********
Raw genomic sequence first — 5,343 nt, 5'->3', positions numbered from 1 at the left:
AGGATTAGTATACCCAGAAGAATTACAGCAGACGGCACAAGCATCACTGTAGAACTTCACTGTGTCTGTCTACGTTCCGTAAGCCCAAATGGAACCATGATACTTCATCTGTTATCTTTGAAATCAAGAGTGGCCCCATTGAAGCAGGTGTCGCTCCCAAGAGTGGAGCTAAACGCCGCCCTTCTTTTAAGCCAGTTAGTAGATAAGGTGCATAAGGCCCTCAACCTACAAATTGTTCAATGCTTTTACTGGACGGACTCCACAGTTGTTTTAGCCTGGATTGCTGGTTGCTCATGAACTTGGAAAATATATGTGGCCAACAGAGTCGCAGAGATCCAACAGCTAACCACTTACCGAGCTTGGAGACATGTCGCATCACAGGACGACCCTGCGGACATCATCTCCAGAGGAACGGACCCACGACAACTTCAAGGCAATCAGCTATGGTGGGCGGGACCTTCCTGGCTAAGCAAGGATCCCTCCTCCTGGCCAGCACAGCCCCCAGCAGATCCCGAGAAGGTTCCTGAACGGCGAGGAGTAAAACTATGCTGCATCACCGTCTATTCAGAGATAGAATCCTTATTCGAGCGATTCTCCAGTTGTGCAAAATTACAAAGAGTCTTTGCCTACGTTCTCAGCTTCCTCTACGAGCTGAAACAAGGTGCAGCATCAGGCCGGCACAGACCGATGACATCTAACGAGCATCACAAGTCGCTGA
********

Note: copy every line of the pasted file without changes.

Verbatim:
Raw genomic sequence first — 5,343 nt, 5'->3', positions numbered from 1 at the left:
AGGATTAGTATACCCAGAAGAATTACAGCAGACGGCACAAGCATCACTGTAGAACTTCACTGTGTCTGTCTACGTTCCGTAAGCCCAAATGGAACCATGATACTTCATCTGTTATCTTTGAAATCAAGAGTGGCCCCATTGAAGCAGGTGTCGCTCCCAAGAGTGGAGCTAAACGCCGCCCTTCTTTTAAGCCAGTTAGTAGATAAGGTGCATAAGGCCCTCAACCTACAAATTGTTCAATGCTTTTACTGGACGGACTCCACAGTTGTTTTAGCCTGGATTGCTGGTTGCTCATGAACTTGGAAAATATATGTGGCCAACAGAGTCGCAGAGATCCAACAGCTAACCACTTACCGAGCTTGGAGACATGTCGCATCACAGGACGACCCTGCGGACATCATCTCCAGAGGAACGGACCCACGACAACTTCAAGGCAATCAGCTATGGTGGGCGGGACCTTCCTGGCTAAGCAAGGATCCCTCCTCCTGGCCAGCACAGCCCCCAGCAGATCCCGAGAAGGTTCCTGAACGGCGAGGAGTAAAACTATGCTGCATCACCGTCTATTCAGAGATAGAATCCTTATTCGAGCGATTCTCCAGTTGTGCAAAATTACAAAGAGTCTTTGCCTACGTTCTCAGCTTCCTCTACGAGCTGAAACAAGGTGCAGCATCAGGCCGGCACAGACCGATGACATCTAACGAGCATCACAAGTCGCTGA